A Banner Publication
February 7, 2008 – Vol. 2 • No. 6
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The Food Project:
On a mission to get your heart healthy

Although congestive heart failure and other chronic diseases are among the most common and costly health problems Americans face, they are also among the most preventable. According to the Centers for Disease Control and Prevention, adopting healthy behaviors like eating nutritious foods can slow — or in some cases, even stop — the devastating effects of these diseases.

But food consumption trends show that 50 cents out of every dollar that Americans spend on food are used to purchase processed foods that are high in salt, fats, sugars and artificial flavorings. Foods high in salt are especially harmful to people with heart failure. In an increasingly “on-the-go” society, the convenience of prepared foods often seems to trump nutritional value as a meal’s most important ingredient.

Urban Ed interns leading a youth group in activities on The Food Project’s Urban Learning Farm.
One local community organization is working to reverse that trend by partnering with youth and adults to offer healthier food in Greater Boston. The Food Project (TFP) works with Boston-area teens on both its 31-acre farm in Lincoln and two-and-a-half acres of urban farmland in Dorchester to grow healthy food for city residents and suburbanites alike.

The project distributes produce through on-farm and delivered Community Supported Agriculture programs, as well as a farmers’ market that operates two afternoons a week from June to November at Dudley Town Common. In addition to fresh produce, the farmers’ market also offers live entertainment and cooking demonstrations presented by TFP youth and staff. Forty percent of the project’s produce is donated to local hunger relief organizations like Pine Street Inn, Rosie’s Place and Community Servings.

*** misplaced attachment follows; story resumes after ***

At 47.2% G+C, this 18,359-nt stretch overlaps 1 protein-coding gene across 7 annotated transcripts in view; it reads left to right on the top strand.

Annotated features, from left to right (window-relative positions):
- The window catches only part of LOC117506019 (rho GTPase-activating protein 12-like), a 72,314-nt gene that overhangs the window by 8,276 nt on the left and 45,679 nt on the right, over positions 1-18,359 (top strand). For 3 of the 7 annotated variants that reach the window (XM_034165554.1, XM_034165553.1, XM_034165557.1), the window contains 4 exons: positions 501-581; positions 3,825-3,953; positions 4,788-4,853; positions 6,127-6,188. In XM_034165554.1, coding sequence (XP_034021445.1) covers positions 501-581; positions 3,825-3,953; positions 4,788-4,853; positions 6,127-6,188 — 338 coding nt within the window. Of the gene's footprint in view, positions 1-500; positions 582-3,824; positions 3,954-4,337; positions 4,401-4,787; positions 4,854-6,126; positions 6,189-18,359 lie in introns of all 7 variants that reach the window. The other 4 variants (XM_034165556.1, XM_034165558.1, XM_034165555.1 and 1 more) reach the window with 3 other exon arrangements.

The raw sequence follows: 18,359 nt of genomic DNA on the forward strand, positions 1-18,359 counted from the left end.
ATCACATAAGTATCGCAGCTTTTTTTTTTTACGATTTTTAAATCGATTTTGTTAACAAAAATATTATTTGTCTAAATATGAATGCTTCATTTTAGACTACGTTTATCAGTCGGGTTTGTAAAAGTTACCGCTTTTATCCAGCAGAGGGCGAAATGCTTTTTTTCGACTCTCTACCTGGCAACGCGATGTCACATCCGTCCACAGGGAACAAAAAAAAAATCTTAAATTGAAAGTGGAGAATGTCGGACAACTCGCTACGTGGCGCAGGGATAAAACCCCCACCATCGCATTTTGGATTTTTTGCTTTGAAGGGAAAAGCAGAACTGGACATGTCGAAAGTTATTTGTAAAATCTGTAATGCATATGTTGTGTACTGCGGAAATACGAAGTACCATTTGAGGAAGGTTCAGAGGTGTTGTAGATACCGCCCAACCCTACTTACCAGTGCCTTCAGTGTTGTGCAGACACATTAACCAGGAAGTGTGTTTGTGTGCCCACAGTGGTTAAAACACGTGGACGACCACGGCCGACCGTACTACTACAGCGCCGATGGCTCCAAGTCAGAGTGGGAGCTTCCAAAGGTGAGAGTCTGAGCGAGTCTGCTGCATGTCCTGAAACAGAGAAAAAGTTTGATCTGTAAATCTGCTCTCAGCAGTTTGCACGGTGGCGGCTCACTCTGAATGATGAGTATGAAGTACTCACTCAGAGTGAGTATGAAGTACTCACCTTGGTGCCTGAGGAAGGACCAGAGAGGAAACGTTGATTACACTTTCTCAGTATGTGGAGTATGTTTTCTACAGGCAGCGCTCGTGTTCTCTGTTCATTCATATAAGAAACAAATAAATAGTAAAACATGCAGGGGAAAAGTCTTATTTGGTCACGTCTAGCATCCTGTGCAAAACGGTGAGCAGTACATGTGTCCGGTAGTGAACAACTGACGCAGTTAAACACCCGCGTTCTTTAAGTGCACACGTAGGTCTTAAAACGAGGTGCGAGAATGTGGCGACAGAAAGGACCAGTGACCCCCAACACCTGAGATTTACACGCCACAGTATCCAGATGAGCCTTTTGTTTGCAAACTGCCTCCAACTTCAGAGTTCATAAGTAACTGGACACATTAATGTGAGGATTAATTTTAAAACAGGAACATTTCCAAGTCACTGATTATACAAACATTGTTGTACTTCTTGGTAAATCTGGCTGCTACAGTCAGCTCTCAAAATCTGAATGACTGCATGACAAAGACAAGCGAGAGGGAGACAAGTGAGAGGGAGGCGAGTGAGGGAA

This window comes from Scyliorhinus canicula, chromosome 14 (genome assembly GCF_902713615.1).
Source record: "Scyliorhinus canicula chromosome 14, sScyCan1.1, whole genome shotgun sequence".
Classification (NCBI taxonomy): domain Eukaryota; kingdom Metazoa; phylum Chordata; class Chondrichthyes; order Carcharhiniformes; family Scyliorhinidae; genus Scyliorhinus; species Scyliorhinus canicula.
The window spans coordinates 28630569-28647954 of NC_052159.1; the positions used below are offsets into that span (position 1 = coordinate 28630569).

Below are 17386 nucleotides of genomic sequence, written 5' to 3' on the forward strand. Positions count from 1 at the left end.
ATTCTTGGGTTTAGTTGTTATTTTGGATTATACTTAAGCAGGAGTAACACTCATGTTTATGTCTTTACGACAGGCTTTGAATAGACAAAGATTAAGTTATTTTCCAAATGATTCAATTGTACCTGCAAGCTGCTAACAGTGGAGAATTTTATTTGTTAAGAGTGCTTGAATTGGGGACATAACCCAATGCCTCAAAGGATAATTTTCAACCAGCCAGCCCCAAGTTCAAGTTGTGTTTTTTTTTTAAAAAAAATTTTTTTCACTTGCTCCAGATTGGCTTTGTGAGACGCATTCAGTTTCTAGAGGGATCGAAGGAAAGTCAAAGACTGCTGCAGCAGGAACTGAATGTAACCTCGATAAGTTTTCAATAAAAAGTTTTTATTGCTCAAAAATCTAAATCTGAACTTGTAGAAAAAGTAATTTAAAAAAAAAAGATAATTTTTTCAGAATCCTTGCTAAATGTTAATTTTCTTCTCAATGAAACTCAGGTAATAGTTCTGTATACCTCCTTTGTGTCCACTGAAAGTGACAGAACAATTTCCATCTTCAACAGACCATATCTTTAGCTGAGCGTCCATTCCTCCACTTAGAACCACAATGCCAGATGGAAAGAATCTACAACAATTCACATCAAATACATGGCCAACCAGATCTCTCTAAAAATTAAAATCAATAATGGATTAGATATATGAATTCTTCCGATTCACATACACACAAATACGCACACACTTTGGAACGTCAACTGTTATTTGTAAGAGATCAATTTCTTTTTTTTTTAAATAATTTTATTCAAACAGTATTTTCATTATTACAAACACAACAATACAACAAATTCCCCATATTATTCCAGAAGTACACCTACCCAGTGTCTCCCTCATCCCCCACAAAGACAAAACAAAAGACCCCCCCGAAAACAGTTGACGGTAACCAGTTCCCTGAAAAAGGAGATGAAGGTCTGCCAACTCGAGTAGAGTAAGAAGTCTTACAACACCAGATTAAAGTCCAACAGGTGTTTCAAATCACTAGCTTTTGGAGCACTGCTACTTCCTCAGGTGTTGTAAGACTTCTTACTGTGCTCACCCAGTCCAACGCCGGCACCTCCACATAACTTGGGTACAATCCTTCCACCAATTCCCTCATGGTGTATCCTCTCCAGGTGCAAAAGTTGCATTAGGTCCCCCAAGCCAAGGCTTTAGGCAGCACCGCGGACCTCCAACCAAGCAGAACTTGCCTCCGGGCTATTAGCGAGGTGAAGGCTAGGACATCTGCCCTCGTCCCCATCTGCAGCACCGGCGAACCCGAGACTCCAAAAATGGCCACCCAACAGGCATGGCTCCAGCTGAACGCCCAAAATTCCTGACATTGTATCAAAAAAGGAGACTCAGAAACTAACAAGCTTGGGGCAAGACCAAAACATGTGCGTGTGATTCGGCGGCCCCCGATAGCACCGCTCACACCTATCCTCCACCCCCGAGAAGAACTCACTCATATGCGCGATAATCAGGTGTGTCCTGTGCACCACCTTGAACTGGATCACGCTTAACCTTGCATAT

Youth weeding a bed of salad mix on The Food Project’s West Cottage farm in Dorchester.
Food Project youth and staff also encourage city residents to grow their own food. As part of the Build-A-Garden program, they build raised bed gardens for residents, schools and community-based organizations in Dorchester, Roxbury, Mattapan and Jamaica Plain. The 4-by-8 gardens come complete with compost, seeds, transplants and a Grower’s Manual. TFP youth and staff also provide support and training on how to grow food successfully and produce an abundance of tomatoes, salad mix and other vegetables. Raised bed gardens can be built atop most surfaces, including concrete or lead-contaminated soil.

Elementary and middle school-aged youth can also learn to grow and eat healthy produce by signing up for a visit to The Food Project’s Urban Learning Farm at the Shirley Eustis House in Roxbury during the summer. The Food Project offers workshops on gardening and healthy eating for camp groups every Tuesday in July and August.

For more information about The Food Project’s farmers’ market, the Build-A-Garden program or workshops, call Kathleen Banfield at 617-442-1322 x12 or contact her via e-mail at kbanfield@thefoodproject.org. Those interested in volunteering on The Food Project farms in Lincoln and Dorchester in the spring or fall to help grow and harvest fresh vegetables can contact Outreach Coordinator Michael Iceland at 781-259-8621 x30 or via e-mail at miceland@thefoodproject.org.